8 Old-School Grammar Rules That Teachers Need to Ditch

This just in: Infinitives can—and sometimes should—be split.

Old School Grammar Rules

Learning the ins and outs of English is hard. From words that look but don’t sound similar (like through, rough, and thorough), to spelling rules that don’t help anyone (i before e except after c—unless it’s the words scientist and efficient and concierge and … ). Then there are grammar rules that are just confusing or, even though they used to, don’t make much sense anymore.

Here are some punctuation, writing, and grammar rules that we should stop teaching students.

1. Don’t split infinitives.

Trekkies, rejoice! Despite the Star Trek tagline, there are some of us who learned, or taught, that infinitives (to + [verb]) shouldn’t be split by adverbs. It was as if infinitives were happily married, and an adverb was a shady divorce attorney trying to drum up business. But in fact sometimes splitting an infinitive is a good option. It can sound better (“To boldly go” seems a lot more courageous than “To go boldly”). Or it can make a sentence less strange or more clear (She decided to carefully toss her phone to her friend means something different than She decided carefully to toss her phone to her friend).

2. And don’t start a sentence with a conjunction.

What’s your function? Just because you’re a teacher doesn’t mean you can’t do other things. And just because a conjunction generally connects words, phrases, and clauses doesn’t mean it, too, can’t do other things—like begin a sentence. Occasionally adding an and, or, or but to the beginning of a sentence adds a little flavor to the writing.

3. Don’t end a sentence with a preposition.

Again, words are versatile, people. Live a little. End a sentence with a preposition. The grammar gods will not strike you down. (See what we did there?)

4. Their shouldn’t be singular.

Despite what you may think or might have heard, the acceptance of the singular their isn’t some new linguistic phenomenon. Their has been used as a singular pronoun for centuries. So when a so-called stickler tries to challenge its use in that way, be sure to correct them. Besides, even if history wasn’t on our side, using their as a singular pronoun makes language more gender inclusive—and that’s always a good thing.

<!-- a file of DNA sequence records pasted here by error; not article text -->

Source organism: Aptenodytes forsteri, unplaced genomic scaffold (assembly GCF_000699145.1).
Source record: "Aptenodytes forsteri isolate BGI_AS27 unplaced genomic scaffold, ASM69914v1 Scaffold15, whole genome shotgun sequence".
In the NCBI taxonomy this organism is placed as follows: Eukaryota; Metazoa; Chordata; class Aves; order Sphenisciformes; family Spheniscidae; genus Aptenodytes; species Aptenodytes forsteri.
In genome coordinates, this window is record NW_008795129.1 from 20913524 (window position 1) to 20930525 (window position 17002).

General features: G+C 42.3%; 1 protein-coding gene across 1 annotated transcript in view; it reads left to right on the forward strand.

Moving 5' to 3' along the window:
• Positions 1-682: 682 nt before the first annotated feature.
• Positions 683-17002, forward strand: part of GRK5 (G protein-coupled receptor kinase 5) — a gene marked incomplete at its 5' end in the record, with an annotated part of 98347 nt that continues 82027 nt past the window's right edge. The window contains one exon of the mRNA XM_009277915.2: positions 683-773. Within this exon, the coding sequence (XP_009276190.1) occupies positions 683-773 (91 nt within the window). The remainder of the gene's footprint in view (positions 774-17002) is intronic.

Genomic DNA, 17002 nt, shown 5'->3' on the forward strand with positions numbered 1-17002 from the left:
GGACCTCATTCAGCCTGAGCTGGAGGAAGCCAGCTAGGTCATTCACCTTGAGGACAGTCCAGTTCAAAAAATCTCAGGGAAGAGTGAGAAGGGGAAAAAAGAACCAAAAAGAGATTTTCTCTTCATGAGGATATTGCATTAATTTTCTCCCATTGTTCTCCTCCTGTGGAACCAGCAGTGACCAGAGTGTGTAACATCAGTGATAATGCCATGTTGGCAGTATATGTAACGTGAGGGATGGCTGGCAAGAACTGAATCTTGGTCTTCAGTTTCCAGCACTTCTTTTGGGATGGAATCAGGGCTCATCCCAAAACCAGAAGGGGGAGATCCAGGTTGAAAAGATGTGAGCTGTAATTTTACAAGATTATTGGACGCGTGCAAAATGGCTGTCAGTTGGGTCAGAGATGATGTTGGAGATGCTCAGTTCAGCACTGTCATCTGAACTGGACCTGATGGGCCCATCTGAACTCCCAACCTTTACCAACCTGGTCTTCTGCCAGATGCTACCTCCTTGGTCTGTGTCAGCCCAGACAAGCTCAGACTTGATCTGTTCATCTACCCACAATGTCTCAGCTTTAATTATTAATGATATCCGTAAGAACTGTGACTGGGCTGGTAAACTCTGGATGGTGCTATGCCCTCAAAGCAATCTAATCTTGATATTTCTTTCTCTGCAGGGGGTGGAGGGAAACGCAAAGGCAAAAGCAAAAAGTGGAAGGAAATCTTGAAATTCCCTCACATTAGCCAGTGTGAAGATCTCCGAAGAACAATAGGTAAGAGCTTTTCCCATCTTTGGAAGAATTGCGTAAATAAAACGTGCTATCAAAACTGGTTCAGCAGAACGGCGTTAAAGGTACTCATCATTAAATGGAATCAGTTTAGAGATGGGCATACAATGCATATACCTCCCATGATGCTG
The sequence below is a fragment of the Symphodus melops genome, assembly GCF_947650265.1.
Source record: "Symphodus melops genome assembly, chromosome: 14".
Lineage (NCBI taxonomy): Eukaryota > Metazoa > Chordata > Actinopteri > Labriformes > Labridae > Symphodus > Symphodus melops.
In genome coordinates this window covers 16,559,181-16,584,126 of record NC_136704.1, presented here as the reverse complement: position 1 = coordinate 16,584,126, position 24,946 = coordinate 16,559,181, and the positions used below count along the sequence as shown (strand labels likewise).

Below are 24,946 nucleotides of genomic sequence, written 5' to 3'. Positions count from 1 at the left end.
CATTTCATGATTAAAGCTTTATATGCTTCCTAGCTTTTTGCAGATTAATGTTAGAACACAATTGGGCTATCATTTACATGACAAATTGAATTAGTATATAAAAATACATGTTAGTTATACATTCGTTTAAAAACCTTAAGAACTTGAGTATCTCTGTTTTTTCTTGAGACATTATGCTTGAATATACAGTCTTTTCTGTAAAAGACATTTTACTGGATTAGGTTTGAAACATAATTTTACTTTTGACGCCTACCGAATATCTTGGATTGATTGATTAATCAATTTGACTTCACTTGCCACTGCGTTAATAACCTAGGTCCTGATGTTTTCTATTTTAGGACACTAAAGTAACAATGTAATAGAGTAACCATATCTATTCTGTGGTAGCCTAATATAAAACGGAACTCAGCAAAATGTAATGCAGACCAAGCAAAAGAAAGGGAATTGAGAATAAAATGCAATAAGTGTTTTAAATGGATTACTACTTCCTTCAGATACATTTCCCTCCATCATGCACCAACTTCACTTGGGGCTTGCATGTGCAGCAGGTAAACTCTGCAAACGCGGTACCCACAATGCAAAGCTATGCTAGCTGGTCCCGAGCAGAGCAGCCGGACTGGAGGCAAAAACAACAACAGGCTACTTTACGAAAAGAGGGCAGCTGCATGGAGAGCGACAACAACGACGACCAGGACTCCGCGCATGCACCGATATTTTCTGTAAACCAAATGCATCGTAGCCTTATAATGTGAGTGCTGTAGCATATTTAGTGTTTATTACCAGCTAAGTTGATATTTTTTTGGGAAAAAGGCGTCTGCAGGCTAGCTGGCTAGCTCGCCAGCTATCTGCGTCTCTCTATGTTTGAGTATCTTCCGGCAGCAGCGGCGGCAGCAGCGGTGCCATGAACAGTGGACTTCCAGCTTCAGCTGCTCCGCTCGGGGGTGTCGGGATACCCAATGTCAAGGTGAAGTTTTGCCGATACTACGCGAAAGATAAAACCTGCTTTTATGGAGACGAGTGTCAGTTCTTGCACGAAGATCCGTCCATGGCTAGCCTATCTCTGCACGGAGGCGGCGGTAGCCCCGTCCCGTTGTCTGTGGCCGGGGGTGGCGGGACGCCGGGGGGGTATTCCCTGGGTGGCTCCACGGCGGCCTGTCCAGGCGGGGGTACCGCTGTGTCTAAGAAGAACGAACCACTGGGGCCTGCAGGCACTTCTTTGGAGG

5. That a comma = take a breath.

This is a rule that seems to make sense, but it only works sometimes and doesn’t sufficiently help students understand where to place a comma. True, it can be hard to teach students all the reasons why we use commas, but it’s possible. Use this helpful explanation to revamp your comma lesson plan. Also, #oxfordcommaforever.

6. RIP, whom?

Whom is a bit of a zombie. We’ve been trying to kill it off for years, but somehow it manages to stick around. Still, use of the word is on the decline. Which means perhaps we should be asking, do we need to teach students the difference between who and whom? Maybe. It’s useful to know the difference between similar terms, even if we don’t use one of them often. Then again, learning the difference can be really hard to understand and retain, and what’s the payoff when it’s not something students will use regularly? Maybe we should nix the lesson and spend the extra time reiterating the difference between imply and infer or affect and effect.

7. Paragraphs should be 3–5 sentences.

Paragraphs can be long or short. But we tend to teach students that a paragraph should be three to five sentences. Perhaps that’s a good guideline, especially for struggling or reluctant writers. Unfortunately, sometimes we teach, or students understand, it as some kind of law. It’s not. And neither is its big sibling: that essays should be five paragraphs. Word counts and sentence number might be helpful guides. But we should reiterate that variety is the spice of writing life and that good paragraphs—and essays—come in all kinds of sizes. College composition instructors will thank teachers for laying this rule to rest.

8. Grammar rules are rules.

Really, most grammar rules are pretty decent suggestions. Like the people who use it, language is a living, breathing thing. That means it changes. While it’s important to teach “rules,” it’s perhaps more important to teach students, in the spirit of compelling and clear writing, when and how to break them.

Which grammar rules do you think should no longer be taught? Come and share in our WeAreTeachers Chat group on Facebook.

Plus,  writing anchor charts to use in the classroom.

8 Old-School Grammar Rules That Teachers Need to Ditch

Posted by WeAreTeachers Staff

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